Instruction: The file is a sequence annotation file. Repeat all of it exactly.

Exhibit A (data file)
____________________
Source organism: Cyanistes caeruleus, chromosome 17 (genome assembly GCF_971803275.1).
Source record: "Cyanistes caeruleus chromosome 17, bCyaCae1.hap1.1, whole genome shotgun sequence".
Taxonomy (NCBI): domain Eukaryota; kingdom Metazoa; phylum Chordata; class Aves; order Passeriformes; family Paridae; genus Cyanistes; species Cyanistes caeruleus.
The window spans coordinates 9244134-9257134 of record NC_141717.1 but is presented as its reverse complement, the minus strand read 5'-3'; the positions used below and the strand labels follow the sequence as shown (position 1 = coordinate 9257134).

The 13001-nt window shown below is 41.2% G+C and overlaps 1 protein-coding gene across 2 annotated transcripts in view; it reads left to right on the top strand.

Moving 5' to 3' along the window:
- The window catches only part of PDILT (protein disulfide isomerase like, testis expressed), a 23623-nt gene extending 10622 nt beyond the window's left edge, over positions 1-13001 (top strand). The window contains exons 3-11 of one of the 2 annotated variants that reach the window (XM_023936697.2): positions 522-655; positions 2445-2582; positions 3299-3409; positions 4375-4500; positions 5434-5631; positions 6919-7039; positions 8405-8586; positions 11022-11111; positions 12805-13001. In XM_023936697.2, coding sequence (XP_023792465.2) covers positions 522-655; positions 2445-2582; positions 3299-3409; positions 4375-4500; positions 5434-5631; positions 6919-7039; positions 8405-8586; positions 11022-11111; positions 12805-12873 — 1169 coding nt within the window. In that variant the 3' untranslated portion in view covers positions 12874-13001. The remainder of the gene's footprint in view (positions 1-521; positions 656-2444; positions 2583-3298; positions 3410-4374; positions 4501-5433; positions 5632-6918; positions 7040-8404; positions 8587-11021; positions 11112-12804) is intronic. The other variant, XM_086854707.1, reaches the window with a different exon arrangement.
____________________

Source organism: Cyanistes caeruleus, chromosome 17 (genome assembly GCF_971803275.1).
Source record: "Cyanistes caeruleus chromosome 17, bCyaCae1.hap1.1, whole genome shotgun sequence".
Taxonomy (NCBI): domain Eukaryota; kingdom Metazoa; phylum Chordata; class Aves; order Passeriformes; family Paridae; genus Cyanistes; species Cyanistes caeruleus.
The window spans coordinates 9244134-9257134 of record NC_141717.1 but is presented as its reverse complement, the minus strand read 5'-3'; the positions used below and the strand labels follow the sequence as shown (position 1 = coordinate 9257134).

The 13001-nt window shown below is 41.2% G+C and overlaps 1 protein-coding gene across 2 annotated transcripts in view; it reads left to right on the top strand.

Moving 5' to 3' along the window:
- The window catches only part of PDILT (protein disulfide isomerase like, testis expressed), a 23623-nt gene extending 10622 nt beyond the window's left edge, over positions 1-13001 (top strand). The window contains exons 3-11 of one of the 2 annotated variants that reach the window (XM_023936697.2): positions 522-655; positions 2445-2582; positions 3299-3409; positions 4375-4500; positions 5434-5631; positions 6919-7039; positions 8405-8586; positions 11022-11111; positions 12805-13001. In XM_023936697.2, coding sequence (XP_023792465.2) covers positions 522-655; positions 2445-2582; positions 3299-3409; positions 4375-4500; positions 5434-5631; positions 6919-7039; positions 8405-8586; positions 11022-11111; positions 12805-12873 — 1169 coding nt within the window. In that variant the 3' untranslated portion in view covers positions 12874-13001. The remainder of the gene's footprint in view (positions 1-521; positions 656-2444; positions 2583-3298; positions 3410-4374; positions 4501-5433; positions 5632-6918; positions 7040-8404; positions 8587-11021; positions 11112-12804) is intronic. The other variant, XM_086854707.1, reaches the window with a different exon arrangement.